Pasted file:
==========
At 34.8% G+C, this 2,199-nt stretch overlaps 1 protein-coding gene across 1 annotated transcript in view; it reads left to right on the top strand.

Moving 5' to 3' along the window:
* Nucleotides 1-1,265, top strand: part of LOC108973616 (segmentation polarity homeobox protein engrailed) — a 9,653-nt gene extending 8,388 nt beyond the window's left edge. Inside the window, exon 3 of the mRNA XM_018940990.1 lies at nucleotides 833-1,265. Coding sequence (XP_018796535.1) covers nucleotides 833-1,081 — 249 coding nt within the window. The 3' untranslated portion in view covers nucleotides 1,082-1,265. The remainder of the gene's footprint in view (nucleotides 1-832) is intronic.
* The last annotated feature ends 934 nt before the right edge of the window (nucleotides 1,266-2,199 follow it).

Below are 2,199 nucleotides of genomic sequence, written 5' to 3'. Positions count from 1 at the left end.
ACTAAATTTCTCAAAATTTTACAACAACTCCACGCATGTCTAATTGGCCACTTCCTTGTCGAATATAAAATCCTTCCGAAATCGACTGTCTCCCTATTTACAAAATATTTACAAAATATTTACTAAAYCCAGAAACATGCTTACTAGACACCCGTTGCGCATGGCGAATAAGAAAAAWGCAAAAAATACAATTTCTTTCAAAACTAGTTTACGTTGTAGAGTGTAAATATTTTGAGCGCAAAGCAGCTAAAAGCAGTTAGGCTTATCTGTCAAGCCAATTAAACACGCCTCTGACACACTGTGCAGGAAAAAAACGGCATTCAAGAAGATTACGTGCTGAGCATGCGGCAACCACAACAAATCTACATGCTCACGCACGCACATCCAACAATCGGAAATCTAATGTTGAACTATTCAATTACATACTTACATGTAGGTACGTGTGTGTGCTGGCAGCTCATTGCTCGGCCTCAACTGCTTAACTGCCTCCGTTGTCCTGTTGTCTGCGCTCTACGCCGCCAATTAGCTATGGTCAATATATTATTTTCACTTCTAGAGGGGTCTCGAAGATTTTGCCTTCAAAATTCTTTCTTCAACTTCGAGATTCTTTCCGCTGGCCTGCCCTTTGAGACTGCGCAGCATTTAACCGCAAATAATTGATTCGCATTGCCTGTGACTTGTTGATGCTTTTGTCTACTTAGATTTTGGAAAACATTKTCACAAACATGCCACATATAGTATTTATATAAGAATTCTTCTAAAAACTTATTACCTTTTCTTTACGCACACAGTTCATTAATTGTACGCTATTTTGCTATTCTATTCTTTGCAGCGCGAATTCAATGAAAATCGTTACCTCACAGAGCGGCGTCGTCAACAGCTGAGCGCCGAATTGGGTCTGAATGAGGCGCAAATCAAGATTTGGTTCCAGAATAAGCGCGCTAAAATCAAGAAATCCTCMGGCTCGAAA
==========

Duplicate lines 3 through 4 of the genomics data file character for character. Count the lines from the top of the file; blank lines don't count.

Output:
* Nucleotides 1-1,265, top strand: part of LOC108973616 (segmentation polarity homeobox protein engrailed) — a 9,653-nt gene extending 8,388 nt beyond the window's left edge. Inside the window, exon 3 of the mRNA XM_018940990.1 lies at nucleotides 833-1,265. Coding sequence (XP_018796535.1) covers nucleotides 833-1,081 — 249 coding nt within the window. The 3' untranslated portion in view covers nucleotides 1,082-1,265. The remainder of the gene's footprint in view (nucleotides 1-832) is intronic.
* The last annotated feature ends 934 nt before the right edge of the window (nucleotides 1,266-2,199 follow it).